Neil Best first worked at Newsday in 1982, then returned in 1985. His SportsWatch column debuted on Sept.
ATLANTA - It is far too soon to say whether Geno Smith is the man to someday lead the Jets to a second Super Bowl. But it is not too soon to say this: The guy seems to have the makeup for the task.
That was evident on the field late Monday night, when he ignored a deafening crowd and placidly took apart the Falcons in eight plays and 55 yards in 1:54 to set up the winning field goal during a 30-28 Jets win.
And it was evident again as he explained it all later in a loud corridor at the Georgia Dome, verbally shrugging off what he had done and barely audible over the sound of equipment being loaded on to a truck.
"It doesn't do much for me," he said. "My confidence is always high. It's just good to get a victory."
Those words might read as cocky, perhaps even clueless. But when you actually hear Smith speak when he says stuff like that, he is so matter-of-fact, it comes off only as genuine.
Smith has a long way to go before accomplishing as much as his predecessor, Mark Sanchez, has in the NFL, including back-to-back AFC Championship Game appearances. And let's recall that until his game went south, Sanchez mostly was regarded as a likable, praiseworthy figure around here.
Still, there already are signs Smith is a thicker-skinned, more resilient personality than Sanchez, one who seems well suited to the spotlight of a big job in a big city.
When I asked him last week how he is dealing with off-field elements of his role, including fans and journalists, he said: "It doesn't really bother me much. I know it comes with the territory, so I just do as I'm told. I love it. I appreciate it. I look forward to it every single day."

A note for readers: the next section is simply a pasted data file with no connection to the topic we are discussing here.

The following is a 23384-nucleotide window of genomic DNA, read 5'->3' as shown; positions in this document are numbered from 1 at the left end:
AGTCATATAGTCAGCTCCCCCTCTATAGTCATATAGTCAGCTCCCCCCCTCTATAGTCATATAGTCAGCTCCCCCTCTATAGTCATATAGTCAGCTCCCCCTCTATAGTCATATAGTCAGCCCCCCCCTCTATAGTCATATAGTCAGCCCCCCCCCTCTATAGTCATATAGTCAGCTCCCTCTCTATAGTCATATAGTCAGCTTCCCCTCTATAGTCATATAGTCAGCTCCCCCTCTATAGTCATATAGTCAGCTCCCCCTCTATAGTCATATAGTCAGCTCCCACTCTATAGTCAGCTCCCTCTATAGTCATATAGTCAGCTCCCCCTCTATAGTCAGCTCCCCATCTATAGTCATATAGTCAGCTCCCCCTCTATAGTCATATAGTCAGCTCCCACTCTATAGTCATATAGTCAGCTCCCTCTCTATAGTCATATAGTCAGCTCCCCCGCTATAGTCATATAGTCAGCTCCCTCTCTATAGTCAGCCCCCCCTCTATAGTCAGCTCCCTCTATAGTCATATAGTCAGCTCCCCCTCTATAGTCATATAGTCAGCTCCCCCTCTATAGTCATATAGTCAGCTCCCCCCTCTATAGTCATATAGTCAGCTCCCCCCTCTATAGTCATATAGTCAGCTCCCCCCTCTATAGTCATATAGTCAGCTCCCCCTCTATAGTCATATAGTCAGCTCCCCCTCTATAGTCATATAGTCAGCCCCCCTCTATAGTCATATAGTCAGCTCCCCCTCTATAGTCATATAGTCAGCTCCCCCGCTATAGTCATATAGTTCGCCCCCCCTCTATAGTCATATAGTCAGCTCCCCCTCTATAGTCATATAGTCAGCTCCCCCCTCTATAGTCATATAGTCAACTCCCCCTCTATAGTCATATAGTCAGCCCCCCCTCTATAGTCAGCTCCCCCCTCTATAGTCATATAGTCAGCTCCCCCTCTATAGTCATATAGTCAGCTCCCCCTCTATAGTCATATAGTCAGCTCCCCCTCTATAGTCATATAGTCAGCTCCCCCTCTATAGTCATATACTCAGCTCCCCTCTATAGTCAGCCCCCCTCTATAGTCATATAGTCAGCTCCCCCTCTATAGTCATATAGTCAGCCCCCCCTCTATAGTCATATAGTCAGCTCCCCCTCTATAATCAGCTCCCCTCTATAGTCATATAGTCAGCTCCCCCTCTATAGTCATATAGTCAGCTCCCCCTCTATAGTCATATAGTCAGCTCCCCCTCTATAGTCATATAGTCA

Again: The cool part was he sounded as if he meant it.
Adding to the drama of Monday night's tour de force was that it followed a tour de farce against the Titans during which Smith threw two interceptions and had two awful fumbles.
There was nothing of the sort against the Falcons. Smith was a model of efficiency, passing only 20 times but completing 16 for 199 yards, three touchdowns, a 147.7 passer rating and another late scoring rally.
It was the best performance of his career, and the best in 10 tries by a metropolitan-area NFL quarterback this season. It is not a stretch to say that if Smith goes on to bigger and better things, Oct. 7, 2013, will be recalled as his prime-time, national-TV, coming-out party.
His two finest moments among many Monday: a 1-yard scoring pass to Kellen Winslow on which he rolled to his right and deftly floated the ball over the defenders, and later when he checked out of a pass to a third-down run by Bilal Powell that set up Nick Folk's clincher.
"It takes [guts], bottom line," guard Willie Colon said of the latter. "He had no problem with owning his mistakes but at the same time taking command. Good for the kid."
Smith didn't sound or act much different after the loss to Tennessee or the shocker over the Falcons, which is an excellent sign, because as Sanchez and Eli Manning and everyone else who has played the position know -- stuff happens.
Consider that Tuesday, Newsday published results of an online (and unscientific) reader poll -- taken before the Falcons game -- asking who should start for the Jets. Smith edged Matt Simms, 49 to 41 percent, with the other 10 for Brady Quinn.
But Smith might be just the guy to handle it.